World first: HI locates mines buried underground
Xavier Depreytere, head of innovation projects at Humanity & Inclusion (HI), explains why the drone demining project launched by HI in 2018 is a world first.
Drone testing during a mine clearance operation with partner Mobility Robotics | © J. Fardoulis / HI
After 18 months of testing in the Chadian desert, HI has introduced a number of innovations and revolutionised humanitarian demining.
Drones to locate mines buried underground
We are the first in the world to be able to locate the exact position of mines buried in a real minefield using drones equipped with infrared cameras. Hundreds of mines laid decades ago, buried under the sand and invisible to the naked eye, have been found thanks to this innovative technique.
The largest map ever produced
We are also the first to conduct large-scale drone mapping of hazardous areas. In northern Chad, we have mapped an area equivalent to 50 linear kilometres. Another world first.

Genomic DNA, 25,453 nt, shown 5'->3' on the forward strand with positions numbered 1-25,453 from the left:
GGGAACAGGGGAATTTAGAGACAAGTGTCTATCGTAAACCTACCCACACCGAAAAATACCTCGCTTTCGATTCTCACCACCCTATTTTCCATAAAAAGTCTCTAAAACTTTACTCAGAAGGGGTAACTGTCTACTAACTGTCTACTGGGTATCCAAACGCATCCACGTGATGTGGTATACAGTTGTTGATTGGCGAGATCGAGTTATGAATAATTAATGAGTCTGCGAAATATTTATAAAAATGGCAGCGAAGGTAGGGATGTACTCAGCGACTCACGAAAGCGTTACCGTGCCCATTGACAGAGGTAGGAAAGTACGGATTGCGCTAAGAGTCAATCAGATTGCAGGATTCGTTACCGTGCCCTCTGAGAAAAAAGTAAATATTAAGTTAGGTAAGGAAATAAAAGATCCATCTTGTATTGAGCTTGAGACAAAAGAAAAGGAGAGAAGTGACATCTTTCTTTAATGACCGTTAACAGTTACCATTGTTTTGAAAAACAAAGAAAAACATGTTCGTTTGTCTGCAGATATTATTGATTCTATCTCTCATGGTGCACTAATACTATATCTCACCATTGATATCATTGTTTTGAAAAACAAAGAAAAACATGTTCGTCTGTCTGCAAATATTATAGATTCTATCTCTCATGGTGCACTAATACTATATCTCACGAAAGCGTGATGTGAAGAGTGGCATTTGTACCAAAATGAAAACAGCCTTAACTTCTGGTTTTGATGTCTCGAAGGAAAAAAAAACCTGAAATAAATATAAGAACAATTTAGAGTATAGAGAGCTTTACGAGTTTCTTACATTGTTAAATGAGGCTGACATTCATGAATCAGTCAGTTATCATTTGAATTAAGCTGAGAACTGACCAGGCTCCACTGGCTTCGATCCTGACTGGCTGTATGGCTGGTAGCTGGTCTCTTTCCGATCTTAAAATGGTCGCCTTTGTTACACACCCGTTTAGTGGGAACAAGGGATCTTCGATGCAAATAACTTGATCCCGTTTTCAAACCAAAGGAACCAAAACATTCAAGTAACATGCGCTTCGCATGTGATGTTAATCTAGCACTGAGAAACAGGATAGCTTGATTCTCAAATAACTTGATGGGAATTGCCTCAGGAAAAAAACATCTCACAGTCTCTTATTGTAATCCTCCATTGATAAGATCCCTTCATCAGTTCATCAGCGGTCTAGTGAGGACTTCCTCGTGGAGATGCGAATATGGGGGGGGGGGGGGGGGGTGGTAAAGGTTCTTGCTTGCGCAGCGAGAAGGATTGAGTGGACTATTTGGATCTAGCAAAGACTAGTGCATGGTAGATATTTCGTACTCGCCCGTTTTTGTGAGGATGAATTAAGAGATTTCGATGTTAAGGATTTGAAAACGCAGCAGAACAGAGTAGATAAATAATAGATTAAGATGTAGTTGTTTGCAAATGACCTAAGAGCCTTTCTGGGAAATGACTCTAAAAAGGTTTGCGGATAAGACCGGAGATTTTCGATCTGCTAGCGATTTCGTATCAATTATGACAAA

New operating rules
We have designed and applied new operating rules for mine clearance experts in order to incorporate the use of drones. All mine clearance operations must follow extremely strict procedures to protect the safety of deminers. We have developed new procedures for drone operations. Another revolution in humanitarian demining
Extreme testing conditions
Together with our partner Mobility Robotics, we carried out tests using drones for mine clearance operations under extreme conditions in the middle of the Chadian desert, where temperatures sometimes exceed 50 degrees. These tests were logistically very challenging and put our teams and equipment to the test.
All technologies we have developed to incorporate drones into mine clearance operations are accessible and easy to use. The equipment is commercially available and low-cost. We trained Chadian personnel, who were soon able to pilot the drones and use them in real-field conditions.